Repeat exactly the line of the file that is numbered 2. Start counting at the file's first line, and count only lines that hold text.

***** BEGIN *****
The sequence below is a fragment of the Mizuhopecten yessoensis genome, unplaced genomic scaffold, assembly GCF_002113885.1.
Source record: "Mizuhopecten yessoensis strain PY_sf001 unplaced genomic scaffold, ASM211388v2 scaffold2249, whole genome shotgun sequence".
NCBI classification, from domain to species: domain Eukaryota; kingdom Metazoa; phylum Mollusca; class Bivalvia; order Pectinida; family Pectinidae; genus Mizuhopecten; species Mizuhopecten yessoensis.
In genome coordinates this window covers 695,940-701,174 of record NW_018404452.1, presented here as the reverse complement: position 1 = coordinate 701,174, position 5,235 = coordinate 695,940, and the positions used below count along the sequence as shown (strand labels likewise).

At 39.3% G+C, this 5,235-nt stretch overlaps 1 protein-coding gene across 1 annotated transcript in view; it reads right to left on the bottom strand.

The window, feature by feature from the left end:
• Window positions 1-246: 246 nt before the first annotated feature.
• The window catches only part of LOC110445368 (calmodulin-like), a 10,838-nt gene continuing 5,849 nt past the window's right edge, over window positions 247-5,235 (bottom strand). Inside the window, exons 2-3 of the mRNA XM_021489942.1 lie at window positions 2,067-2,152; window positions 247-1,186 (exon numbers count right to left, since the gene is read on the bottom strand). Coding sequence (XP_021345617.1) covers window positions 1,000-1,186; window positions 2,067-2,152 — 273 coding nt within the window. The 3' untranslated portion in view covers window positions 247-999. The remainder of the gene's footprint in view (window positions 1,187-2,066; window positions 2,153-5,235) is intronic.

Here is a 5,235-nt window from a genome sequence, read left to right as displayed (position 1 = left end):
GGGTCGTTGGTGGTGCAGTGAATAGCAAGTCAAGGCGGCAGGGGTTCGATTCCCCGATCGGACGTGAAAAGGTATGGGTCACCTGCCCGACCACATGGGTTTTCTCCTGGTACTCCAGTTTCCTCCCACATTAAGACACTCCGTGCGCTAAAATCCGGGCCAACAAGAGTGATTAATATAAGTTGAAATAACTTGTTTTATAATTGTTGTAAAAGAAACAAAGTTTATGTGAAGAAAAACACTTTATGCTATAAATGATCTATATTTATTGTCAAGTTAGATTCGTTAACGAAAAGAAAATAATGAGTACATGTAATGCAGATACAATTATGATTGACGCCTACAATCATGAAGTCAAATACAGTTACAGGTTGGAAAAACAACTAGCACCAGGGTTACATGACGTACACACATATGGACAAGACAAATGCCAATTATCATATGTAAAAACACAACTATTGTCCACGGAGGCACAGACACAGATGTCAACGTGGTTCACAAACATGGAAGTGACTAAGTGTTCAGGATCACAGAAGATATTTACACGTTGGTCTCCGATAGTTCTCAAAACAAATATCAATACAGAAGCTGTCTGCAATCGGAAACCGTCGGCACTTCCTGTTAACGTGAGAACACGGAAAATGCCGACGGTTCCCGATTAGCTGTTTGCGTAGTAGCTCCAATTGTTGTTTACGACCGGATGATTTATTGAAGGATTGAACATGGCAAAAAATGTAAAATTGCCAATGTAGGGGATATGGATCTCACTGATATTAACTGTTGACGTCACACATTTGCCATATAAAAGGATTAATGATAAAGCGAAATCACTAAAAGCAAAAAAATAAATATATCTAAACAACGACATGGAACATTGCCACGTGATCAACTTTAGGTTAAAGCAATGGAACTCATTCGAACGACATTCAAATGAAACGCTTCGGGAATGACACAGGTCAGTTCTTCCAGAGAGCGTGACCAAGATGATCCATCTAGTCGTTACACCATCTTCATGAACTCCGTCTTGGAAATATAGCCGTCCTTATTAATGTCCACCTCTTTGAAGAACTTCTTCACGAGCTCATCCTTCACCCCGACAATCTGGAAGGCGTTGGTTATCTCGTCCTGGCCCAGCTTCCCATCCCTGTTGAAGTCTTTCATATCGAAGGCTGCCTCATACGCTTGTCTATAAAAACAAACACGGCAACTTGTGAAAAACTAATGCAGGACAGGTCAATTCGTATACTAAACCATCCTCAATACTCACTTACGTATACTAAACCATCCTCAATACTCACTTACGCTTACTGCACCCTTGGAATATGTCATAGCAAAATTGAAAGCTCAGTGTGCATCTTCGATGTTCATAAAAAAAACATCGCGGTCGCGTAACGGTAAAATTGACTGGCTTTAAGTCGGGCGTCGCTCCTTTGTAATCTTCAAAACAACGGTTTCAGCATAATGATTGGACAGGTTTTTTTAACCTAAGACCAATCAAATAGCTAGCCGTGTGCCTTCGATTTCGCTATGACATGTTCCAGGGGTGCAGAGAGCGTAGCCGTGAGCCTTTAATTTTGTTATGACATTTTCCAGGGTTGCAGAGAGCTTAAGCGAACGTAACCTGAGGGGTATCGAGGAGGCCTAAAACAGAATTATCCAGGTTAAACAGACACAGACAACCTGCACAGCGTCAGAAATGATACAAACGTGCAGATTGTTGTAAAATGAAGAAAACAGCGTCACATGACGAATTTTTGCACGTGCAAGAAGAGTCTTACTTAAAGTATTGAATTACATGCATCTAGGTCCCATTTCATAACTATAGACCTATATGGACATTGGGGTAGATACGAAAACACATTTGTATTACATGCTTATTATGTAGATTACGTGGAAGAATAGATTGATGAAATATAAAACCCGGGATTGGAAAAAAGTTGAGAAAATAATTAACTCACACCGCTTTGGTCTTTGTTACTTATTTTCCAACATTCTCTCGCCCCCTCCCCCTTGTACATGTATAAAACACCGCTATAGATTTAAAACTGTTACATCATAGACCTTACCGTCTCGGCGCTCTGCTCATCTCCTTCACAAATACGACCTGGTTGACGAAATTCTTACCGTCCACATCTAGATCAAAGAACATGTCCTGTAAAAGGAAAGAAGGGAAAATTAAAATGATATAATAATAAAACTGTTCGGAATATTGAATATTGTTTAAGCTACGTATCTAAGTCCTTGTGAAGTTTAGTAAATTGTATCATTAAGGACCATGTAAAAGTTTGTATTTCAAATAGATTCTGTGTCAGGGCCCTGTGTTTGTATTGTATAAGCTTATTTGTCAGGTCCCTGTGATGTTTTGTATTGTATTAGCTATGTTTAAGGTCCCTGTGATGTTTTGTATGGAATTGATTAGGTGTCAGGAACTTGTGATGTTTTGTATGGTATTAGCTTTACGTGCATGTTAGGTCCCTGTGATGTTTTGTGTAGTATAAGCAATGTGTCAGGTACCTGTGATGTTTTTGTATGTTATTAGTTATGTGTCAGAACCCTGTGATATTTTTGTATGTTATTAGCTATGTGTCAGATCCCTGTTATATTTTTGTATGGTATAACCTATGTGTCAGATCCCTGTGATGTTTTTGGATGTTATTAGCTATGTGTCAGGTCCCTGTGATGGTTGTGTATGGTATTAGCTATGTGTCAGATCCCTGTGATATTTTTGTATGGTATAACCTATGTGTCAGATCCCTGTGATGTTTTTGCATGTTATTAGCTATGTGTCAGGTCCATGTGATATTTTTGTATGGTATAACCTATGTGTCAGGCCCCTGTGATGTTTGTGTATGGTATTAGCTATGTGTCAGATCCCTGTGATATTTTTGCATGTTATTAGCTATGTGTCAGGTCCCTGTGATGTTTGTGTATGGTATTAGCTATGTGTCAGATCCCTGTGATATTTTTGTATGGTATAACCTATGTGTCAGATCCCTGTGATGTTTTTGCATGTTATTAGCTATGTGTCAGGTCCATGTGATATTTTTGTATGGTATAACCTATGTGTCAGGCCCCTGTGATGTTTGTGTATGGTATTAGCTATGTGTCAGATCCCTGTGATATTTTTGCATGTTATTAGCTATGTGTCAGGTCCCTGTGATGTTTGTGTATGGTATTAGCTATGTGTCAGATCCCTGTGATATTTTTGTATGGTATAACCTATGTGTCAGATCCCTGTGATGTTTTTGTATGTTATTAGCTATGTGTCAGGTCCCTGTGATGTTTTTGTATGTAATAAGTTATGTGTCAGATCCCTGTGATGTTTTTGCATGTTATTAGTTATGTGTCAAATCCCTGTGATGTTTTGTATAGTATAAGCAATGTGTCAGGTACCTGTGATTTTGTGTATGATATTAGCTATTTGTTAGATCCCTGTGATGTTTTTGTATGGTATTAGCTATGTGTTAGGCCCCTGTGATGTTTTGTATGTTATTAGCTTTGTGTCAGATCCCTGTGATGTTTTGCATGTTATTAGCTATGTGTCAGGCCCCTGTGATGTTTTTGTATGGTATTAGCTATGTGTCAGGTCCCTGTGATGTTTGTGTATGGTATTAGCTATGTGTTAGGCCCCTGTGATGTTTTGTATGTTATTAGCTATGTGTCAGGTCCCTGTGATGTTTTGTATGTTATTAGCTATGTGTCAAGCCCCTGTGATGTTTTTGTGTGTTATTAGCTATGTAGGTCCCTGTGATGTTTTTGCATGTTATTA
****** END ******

Source record: "Mizuhopecten yessoensis strain PY_sf001 unplaced genomic scaffold, ASM211388v2 scaffold2249, whole genome shotgun sequence".